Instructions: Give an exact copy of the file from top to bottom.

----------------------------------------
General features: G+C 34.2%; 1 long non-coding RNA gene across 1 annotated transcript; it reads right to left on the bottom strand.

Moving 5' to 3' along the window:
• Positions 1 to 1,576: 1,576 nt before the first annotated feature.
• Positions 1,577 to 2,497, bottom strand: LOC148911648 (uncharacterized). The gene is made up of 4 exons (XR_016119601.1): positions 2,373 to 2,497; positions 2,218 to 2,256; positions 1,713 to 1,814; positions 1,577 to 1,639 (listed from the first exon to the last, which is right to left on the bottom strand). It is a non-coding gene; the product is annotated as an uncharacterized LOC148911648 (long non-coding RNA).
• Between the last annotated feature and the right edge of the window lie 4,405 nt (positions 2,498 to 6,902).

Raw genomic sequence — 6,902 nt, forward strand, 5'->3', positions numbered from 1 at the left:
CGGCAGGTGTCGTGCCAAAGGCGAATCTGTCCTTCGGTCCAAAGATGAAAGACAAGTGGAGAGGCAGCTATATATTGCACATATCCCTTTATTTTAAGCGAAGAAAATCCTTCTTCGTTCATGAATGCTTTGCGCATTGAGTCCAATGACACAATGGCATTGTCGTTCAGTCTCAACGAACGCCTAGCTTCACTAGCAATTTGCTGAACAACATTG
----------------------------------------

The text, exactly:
General features: G+C 34.2%; 1 long non-coding RNA gene across 1 annotated transcript; it reads right to left on the bottom strand.

Moving 5' to 3' along the window:
• Positions 1 to 1,576: 1,576 nt before the first annotated feature.
• Positions 1,577 to 2,497, bottom strand: LOC148911648 (uncharacterized). The gene is made up of 4 exons (XR_016119601.1): positions 2,373 to 2,497; positions 2,218 to 2,256; positions 1,713 to 1,814; positions 1,577 to 1,639 (listed from the first exon to the last, which is right to left on the bottom strand). It is a non-coding gene; the product is annotated as an uncharacterized LOC148911648 (long non-coding RNA).
• Between the last annotated feature and the right edge of the window lie 4,405 nt (positions 2,498 to 6,902).

Raw genomic sequence — 6,902 nt, forward strand, 5'->3', positions numbered from 1 at the left:
CGGCAGGTGTCGTGCCAAAGGCGAATCTGTCCTTCGGTCCAAAGATGAAAGACAAGTGGAGAGGCAGCTATATATTGCACATATCCCTTTATTTTAAGCGAAGAAAATCCTTCTTCGTTCATGAATGCTTTGCGCATTGAGTCCAATGACACAATGGCATTGTCGTTCAGTCTCAACGAACGCCTAGCTTCACTAGCAATTTGCTGAACAACATTG